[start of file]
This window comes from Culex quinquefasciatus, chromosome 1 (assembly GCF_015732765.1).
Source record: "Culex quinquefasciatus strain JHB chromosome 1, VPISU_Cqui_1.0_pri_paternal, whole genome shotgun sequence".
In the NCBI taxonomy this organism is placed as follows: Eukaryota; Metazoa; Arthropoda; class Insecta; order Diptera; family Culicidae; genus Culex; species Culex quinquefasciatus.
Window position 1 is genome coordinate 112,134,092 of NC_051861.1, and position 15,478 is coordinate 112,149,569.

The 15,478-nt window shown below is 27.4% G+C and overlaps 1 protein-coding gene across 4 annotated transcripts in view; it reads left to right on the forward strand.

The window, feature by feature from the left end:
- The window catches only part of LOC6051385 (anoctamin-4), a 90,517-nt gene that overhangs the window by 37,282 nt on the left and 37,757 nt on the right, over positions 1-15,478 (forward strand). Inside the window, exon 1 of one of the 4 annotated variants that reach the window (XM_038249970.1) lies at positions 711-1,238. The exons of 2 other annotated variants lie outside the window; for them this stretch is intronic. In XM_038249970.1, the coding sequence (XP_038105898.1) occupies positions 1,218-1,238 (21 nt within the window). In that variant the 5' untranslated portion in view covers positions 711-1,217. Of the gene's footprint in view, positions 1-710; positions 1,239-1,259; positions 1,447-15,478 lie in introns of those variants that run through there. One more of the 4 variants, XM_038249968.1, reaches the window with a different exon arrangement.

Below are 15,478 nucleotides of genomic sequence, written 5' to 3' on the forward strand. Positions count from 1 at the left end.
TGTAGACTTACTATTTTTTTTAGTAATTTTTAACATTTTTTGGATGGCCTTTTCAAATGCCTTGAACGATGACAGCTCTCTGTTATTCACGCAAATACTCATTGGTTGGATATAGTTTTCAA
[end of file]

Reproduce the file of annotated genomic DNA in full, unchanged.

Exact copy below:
This window comes from Culex quinquefasciatus, chromosome 1 (assembly GCF_015732765.1).
Source record: "Culex quinquefasciatus strain JHB chromosome 1, VPISU_Cqui_1.0_pri_paternal, whole genome shotgun sequence".
In the NCBI taxonomy this organism is placed as follows: Eukaryota; Metazoa; Arthropoda; class Insecta; order Diptera; family Culicidae; genus Culex; species Culex quinquefasciatus.
Window position 1 is genome coordinate 112,134,092 of NC_051861.1, and position 15,478 is coordinate 112,149,569.

The 15,478-nt window shown below is 27.4% G+C and overlaps 1 protein-coding gene across 4 annotated transcripts in view; it reads left to right on the forward strand.

The window, feature by feature from the left end:
- The window catches only part of LOC6051385 (anoctamin-4), a 90,517-nt gene that overhangs the window by 37,282 nt on the left and 37,757 nt on the right, over positions 1-15,478 (forward strand). Inside the window, exon 1 of one of the 4 annotated variants that reach the window (XM_038249970.1) lies at positions 711-1,238. The exons of 2 other annotated variants lie outside the window; for them this stretch is intronic. In XM_038249970.1, the coding sequence (XP_038105898.1) occupies positions 1,218-1,238 (21 nt within the window). In that variant the 5' untranslated portion in view covers positions 711-1,217. Of the gene's footprint in view, positions 1-710; positions 1,239-1,259; positions 1,447-15,478 lie in introns of those variants that run through there. One more of the 4 variants, XM_038249968.1, reaches the window with a different exon arrangement.

Below are 15,478 nucleotides of genomic sequence, written 5' to 3' on the forward strand. Positions count from 1 at the left end.
TGTAGACTTACTATTTTTTTTAGTAATTTTTAACATTTTTTGGATGGCCTTTTCAAATGCCTTGAACGATGACAGCTCTCTGTTATTCACGCAAATACTCATTGGTTGGATATAGTTTTCAA